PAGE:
“Will Mulder be back in time for dinner tomorrow?” Bill asked.

There was an edge to his voice. Was he taunting Scully? Or just curious.

“I hope so.” She’d heard nothing from Mulder. Where was he? What was he doing? “He said he’d try to make it.”

“Work. It’s always work with that guy. Maybe you should talk him into retiring.”

That guy? That guy was her husband! Scully rose from her chair, anger heating her face and making her heart pound. But instead of escalating the situation, she gave Bill a hug, determined to keep things friendly.

“I think we both know I can’t talk Mulder into anything he doesn’t want to do,” she said. “But I love him anyway.”

There, she said it out loud. To Bill. To them all. If Bill wanted to challenge her--

“Of course you do,” Tara said, preserving the peace. “Come on, gentlemen and Dana, there’s lots to do in the morning. Let's call it a night.”

“Thank you,” Scully whispered to Tara. She’d never appreciated her sister-in-law more than right at that moment.

8:00 PM

“What’s the plan?” Mulder sat in the driver’s seat of their parked rental car about a mile south of the Merrypointe facility. He chewed on sunflower seeds he’d picked up at the Hartford airport.

“You’re going to go in and meet Dr. Shaheen. I’ll  create a diversion to give you time to find the files -- mine, yours, hers, any others describing the hybridization program -- and download them to this.” Jackson handed him a slim portable external hard drive. “It holds five terabytes.”

“Diversion? What sort of diversion?”

“Fire alarm, most likely.”

“Most likely?” Mulder removed a shell from the tip of his tongue. “Are there other choices?”

“I’m able to interrupt electric and magnetic systems, but turning off power to the facility would shut down the computers, too. Or just cause the backup generators to come on line.” Jackson relayed this information like it was commonplace, easy to accomplish. Apparently, he was able to do more than telepathically disguise himself or make people’s heads explode. Quite literally. Not to mention his inexplicable ability to come back to life after taking a bullet to the brain. “I could also blow out a brick wall, if you want something more dramatic.”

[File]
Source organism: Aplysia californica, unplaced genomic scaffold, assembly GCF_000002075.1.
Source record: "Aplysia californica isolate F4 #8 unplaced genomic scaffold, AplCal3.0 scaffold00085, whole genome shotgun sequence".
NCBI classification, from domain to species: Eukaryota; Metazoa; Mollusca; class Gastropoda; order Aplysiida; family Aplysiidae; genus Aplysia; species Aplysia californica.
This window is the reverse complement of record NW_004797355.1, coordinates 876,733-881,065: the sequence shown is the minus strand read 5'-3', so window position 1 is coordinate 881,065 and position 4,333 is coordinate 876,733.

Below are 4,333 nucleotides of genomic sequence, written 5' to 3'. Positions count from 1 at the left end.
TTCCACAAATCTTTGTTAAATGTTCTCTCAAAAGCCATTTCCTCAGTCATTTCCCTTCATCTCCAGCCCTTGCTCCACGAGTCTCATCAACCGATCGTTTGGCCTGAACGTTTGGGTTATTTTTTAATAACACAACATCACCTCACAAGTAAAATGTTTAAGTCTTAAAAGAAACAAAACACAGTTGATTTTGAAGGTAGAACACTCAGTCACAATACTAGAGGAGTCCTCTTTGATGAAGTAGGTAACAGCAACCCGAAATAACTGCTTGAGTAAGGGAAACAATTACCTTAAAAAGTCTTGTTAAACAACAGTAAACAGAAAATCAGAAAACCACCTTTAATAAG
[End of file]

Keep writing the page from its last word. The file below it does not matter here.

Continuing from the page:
“No, drama isn’t necessary.” Mulder cracked another seed between his teeth.

“The password to access the files is MIRACLE CHILD.”

“You're kidding!” Mulder spit out another hull. It landed on the floor by his feet. “If you have the password, why didn’t you just hack into the system and steal the files from another location?” Times like this, Mulder really missed the Gunmen.

“I tried but the data was walled off. The only way to access it is locally, through terminals within the Merrypointe building.” Jackson checked his wristwatch, a hi-tech digital thing, unlike any Mulder had ever seen. “I’ll go on foot from here, head to the west side of the building. There’s more cover there than anywhere else. It’s almost 8:00. We should get started."  

Mulder had a million more questions but Jackson was right, it was time to go.

“Good luck,” Jackson said before exiting the car. Dressed all in black, he disappeared quickly into the night.

“Same to you, son,” Mulder murmured as he shifted the car into drive and steered toward Merrypointe.

When he arrived in the parking lot, the front lobby was brightly lit but the rest of the building appeared mostly deserted. All but two or three windows were dark. He parked beside the only other car in the lot, a blue and black Bugatti. What he wouldn’t give to drive that beauty. Genomics evidently paid well, at least at the executive level.

He exited the car and walked to the front entrance, two stories of glass with four 14-foot doors. Security cameras were mounted everywhere, at least the ones they didn’t try to hide. He pushed through one of the doors, only a little surprised to find it unlocked. It clicked shut behind him. He tested it and found it wouldn’t open. He was locked in.

No one waited at the registration desk. No one watched the bank of elevators.

“Hello?” he called out. “Anyone here?”

“I’ll be right down, Agent Mulder,” a disembodied female voice said from a sound speaker hidden somewhere high in the ceiling.

Mulder nodded in acknowledgment, certain he was being watched. He wandered over to the reception desk. The monitor at its midpoint was blank, the computer shut down. No papers or pens or anything at all cluttered the polished countertop.

Looking up, he saw several levels of offices with windows overlooking the lobby. Blinds were drawn on most of them. No light shone through the narrow slats. Several closed doors lined the back and side walls of the lobby. One, on the far right, was marked STAIRS.

The clack of high heels alerted him to a woman’s approach, presumably Dr. Helen Shaheen. He turned to find a familiar face looking back at him.